Whenever I tell people that I am a sculptor they ask me if I can get an income out of it. Their second question is how I turned my hobby into my job. Another rather funny question is how I make time for this. I seldom think about that but occasionally I look at my work, at the amount and I just know how many hours I spend on each sculpture. This is what I do, my life’s ambition, my profession. I am a sculptor, I make sculptures. I devote my time and my life to this.

People never ask a professional athlete how much time his sport occupies or how he changed his hobby into his job. You just know that. He is a professional athlete so he already made that choice and will dedicate all his time to it. All his future decisions will be dependent on his choice to become a professional athlete. It is the reason for his doing or not doing certain things. And that choice can only be made after spending 10.000 hours practicing your sport to discover whether you’re talented enough. I once heard people say about Sven Kramer that he wasn’t all that talented but had enormous will power.

It is the same for professional artists, for true craftsmen. Once you’ve made that decision, the consequences will reveal themselves. And I remember the exact moment I took that resolution. For me that means a continuous study of forms, I will always work from my heart. I will submerge myself in what touches people and capture it in my sculptures. The foundation of my work is my bewilderment and surprise about man and the world he creates. I am honest and open.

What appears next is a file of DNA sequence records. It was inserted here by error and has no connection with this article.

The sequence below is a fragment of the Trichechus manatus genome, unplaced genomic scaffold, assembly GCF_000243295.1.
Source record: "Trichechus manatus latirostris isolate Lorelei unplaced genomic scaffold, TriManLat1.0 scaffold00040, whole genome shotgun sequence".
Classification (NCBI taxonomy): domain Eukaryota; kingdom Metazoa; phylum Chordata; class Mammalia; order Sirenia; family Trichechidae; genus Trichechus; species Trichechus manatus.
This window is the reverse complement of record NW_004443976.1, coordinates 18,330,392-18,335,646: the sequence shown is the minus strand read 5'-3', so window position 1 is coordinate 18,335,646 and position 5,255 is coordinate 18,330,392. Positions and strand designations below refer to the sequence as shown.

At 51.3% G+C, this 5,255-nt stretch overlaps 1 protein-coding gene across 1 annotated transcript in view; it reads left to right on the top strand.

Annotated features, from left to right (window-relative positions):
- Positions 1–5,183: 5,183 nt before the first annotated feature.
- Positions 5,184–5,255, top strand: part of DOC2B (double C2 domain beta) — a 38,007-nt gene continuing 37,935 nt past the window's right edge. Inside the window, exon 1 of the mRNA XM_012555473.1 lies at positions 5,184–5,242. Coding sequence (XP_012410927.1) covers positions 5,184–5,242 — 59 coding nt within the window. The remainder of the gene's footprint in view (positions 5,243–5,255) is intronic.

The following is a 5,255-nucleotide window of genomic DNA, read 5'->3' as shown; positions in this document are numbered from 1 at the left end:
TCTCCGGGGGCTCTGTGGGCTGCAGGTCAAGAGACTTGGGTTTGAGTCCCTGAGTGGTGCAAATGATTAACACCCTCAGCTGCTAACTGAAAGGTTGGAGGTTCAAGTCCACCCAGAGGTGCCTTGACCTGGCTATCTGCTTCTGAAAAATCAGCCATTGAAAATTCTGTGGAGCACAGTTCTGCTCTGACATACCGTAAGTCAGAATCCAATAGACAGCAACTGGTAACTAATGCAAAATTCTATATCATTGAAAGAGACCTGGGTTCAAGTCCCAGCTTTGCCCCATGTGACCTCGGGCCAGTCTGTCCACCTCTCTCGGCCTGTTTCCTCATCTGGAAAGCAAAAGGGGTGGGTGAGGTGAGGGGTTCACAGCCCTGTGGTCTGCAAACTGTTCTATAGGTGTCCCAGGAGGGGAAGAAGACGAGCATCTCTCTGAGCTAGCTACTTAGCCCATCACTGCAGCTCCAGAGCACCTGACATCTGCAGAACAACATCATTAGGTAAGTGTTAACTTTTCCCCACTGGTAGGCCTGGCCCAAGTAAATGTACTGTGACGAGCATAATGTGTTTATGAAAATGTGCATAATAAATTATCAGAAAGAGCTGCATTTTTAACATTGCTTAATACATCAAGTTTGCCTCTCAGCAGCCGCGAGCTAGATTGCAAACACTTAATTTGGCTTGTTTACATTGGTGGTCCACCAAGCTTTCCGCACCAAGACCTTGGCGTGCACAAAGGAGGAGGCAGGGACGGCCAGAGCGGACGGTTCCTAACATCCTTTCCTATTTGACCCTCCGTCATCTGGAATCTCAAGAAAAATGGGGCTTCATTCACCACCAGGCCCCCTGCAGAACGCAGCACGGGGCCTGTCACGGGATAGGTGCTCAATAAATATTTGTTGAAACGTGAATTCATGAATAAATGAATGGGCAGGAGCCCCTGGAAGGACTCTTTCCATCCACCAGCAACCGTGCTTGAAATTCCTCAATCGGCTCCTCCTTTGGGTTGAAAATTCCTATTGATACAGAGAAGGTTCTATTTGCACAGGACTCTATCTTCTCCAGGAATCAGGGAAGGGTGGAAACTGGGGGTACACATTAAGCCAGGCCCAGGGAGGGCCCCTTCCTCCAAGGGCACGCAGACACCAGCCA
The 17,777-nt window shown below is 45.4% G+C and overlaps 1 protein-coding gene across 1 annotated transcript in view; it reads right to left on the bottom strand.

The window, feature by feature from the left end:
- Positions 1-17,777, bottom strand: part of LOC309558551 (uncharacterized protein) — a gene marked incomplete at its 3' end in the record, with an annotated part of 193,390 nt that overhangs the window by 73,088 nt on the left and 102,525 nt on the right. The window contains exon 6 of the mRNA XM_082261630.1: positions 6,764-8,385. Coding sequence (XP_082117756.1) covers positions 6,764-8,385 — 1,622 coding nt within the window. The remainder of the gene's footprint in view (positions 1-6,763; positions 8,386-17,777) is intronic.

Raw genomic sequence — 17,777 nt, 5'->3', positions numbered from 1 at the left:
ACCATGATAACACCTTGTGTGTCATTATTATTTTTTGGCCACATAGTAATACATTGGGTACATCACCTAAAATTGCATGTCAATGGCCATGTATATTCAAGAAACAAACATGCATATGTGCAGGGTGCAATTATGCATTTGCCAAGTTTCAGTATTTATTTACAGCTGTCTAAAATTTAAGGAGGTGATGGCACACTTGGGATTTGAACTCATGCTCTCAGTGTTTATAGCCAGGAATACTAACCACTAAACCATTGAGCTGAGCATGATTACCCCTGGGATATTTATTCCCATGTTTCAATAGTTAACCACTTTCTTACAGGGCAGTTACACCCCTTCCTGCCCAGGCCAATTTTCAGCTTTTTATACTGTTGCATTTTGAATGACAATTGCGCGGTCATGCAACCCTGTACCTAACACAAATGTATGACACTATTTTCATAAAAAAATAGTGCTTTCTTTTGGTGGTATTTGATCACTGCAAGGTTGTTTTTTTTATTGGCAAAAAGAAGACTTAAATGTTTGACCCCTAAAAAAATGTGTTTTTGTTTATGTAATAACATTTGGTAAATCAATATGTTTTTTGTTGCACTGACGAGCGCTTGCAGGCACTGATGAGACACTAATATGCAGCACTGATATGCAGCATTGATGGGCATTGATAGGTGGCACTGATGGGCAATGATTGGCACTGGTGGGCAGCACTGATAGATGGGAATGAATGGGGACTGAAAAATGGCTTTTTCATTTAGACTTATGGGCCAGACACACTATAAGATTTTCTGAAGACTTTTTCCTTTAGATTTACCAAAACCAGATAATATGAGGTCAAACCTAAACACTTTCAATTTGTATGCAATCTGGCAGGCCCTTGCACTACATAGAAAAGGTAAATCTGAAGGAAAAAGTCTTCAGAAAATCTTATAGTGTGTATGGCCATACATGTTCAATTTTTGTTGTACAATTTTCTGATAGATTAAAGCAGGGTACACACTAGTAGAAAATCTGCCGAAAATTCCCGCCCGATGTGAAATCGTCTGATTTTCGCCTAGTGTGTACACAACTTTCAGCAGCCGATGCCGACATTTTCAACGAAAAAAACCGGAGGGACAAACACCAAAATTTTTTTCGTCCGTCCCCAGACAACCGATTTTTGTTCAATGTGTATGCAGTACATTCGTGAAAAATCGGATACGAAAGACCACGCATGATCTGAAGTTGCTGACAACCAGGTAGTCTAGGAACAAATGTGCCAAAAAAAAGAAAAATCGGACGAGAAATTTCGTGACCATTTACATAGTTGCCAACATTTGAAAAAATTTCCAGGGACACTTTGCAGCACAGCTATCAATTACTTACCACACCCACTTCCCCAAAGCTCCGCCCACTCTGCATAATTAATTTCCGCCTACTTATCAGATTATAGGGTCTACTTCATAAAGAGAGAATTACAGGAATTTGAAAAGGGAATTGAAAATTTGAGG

It also means I have to go along my own path, I cannot be part of the heap. I observe humanity and feel the impact it has on me. I try to translate that into my work. I look at society from the side line. But of course I am also part of society and have to meet the demands of that society to be able to keep my occupation. To get by (yes, it’s my livelihood, of course it’s my livelihood, otherwise I wouldn’t be able to stand in front of you). But I need to be able to do lots of other things as well. I must be capable to build a website, negotiate prices, hit the market, search for customers, do public relations, keep a portfolio, know my position with reference to other artists. But the bottom line, the reason I need to learn all those things are my sculptures. That is the consequence of my heart’s acceptance.